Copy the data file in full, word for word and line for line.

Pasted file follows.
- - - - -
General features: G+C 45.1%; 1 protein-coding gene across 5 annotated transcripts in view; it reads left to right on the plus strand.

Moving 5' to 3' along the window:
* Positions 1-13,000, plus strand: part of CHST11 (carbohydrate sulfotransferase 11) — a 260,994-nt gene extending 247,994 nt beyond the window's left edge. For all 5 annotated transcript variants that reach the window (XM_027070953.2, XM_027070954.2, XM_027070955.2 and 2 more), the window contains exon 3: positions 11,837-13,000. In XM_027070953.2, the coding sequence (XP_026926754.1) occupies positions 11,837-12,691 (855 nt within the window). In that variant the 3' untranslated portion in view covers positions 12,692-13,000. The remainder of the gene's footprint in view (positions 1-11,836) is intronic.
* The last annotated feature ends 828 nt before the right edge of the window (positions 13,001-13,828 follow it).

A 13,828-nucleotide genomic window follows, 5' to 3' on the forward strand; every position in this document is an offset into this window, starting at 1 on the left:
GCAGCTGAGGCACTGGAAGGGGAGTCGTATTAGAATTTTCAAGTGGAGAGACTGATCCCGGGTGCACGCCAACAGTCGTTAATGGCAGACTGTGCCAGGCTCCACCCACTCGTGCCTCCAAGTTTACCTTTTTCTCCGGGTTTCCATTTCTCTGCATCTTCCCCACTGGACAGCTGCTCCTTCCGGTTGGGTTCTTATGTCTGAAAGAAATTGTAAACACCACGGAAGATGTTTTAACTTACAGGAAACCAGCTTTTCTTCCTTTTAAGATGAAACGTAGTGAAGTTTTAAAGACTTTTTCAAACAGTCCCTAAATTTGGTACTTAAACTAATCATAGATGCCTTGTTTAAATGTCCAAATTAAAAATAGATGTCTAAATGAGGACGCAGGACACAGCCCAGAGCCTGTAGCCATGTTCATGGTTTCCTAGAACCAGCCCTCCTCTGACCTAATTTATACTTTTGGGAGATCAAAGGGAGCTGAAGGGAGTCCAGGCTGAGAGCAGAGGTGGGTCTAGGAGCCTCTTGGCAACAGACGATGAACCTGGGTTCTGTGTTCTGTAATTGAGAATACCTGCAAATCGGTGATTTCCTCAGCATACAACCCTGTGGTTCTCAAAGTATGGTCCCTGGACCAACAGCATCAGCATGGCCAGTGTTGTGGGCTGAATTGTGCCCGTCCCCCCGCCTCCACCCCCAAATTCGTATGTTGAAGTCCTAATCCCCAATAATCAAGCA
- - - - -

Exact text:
General features: G+C 45.1%; 1 protein-coding gene across 5 annotated transcripts in view; it reads left to right on the plus strand.

Moving 5' to 3' along the window:
* Positions 1-13,000, plus strand: part of CHST11 (carbohydrate sulfotransferase 11) — a 260,994-nt gene extending 247,994 nt beyond the window's left edge. For all 5 annotated transcript variants that reach the window (XM_027070953.2, XM_027070954.2, XM_027070955.2 and 2 more), the window contains exon 3: positions 11,837-13,000. In XM_027070953.2, the coding sequence (XP_026926754.1) occupies positions 11,837-12,691 (855 nt within the window). In that variant the 3' untranslated portion in view covers positions 12,692-13,000. The remainder of the gene's footprint in view (positions 1-11,836) is intronic.
* The last annotated feature ends 828 nt before the right edge of the window (positions 13,001-13,828 follow it).

A 13,828-nucleotide genomic window follows, 5' to 3' on the forward strand; every position in this document is an offset into this window, starting at 1 on the left:
GCAGCTGAGGCACTGGAAGGGGAGTCGTATTAGAATTTTCAAGTGGAGAGACTGATCCCGGGTGCACGCCAACAGTCGTTAATGGCAGACTGTGCCAGGCTCCACCCACTCGTGCCTCCAAGTTTACCTTTTTCTCCGGGTTTCCATTTCTCTGCATCTTCCCCACTGGACAGCTGCTCCTTCCGGTTGGGTTCTTATGTCTGAAAGAAATTGTAAACACCACGGAAGATGTTTTAACTTACAGGAAACCAGCTTTTCTTCCTTTTAAGATGAAACGTAGTGAAGTTTTAAAGACTTTTTCAAACAGTCCCTAAATTTGGTACTTAAACTAATCATAGATGCCTTGTTTAAATGTCCAAATTAAAAATAGATGTCTAAATGAGGACGCAGGACACAGCCCAGAGCCTGTAGCCATGTTCATGGTTTCCTAGAACCAGCCCTCCTCTGACCTAATTTATACTTTTGGGAGATCAAAGGGAGCTGAAGGGAGTCCAGGCTGAGAGCAGAGGTGGGTCTAGGAGCCTCTTGGCAACAGACGATGAACCTGGGTTCTGTGTTCTGTAATTGAGAATACCTGCAAATCGGTGATTTCCTCAGCATACAACCCTGTGGTTCTCAAAGTATGGTCCCTGGACCAACAGCATCAGCATGGCCAGTGTTGTGGGCTGAATTGTGCCCGTCCCCCCGCCTCCACCCCCAAATTCGTATGTTGAAGTCCTAATCCCCAATAATCAAGCA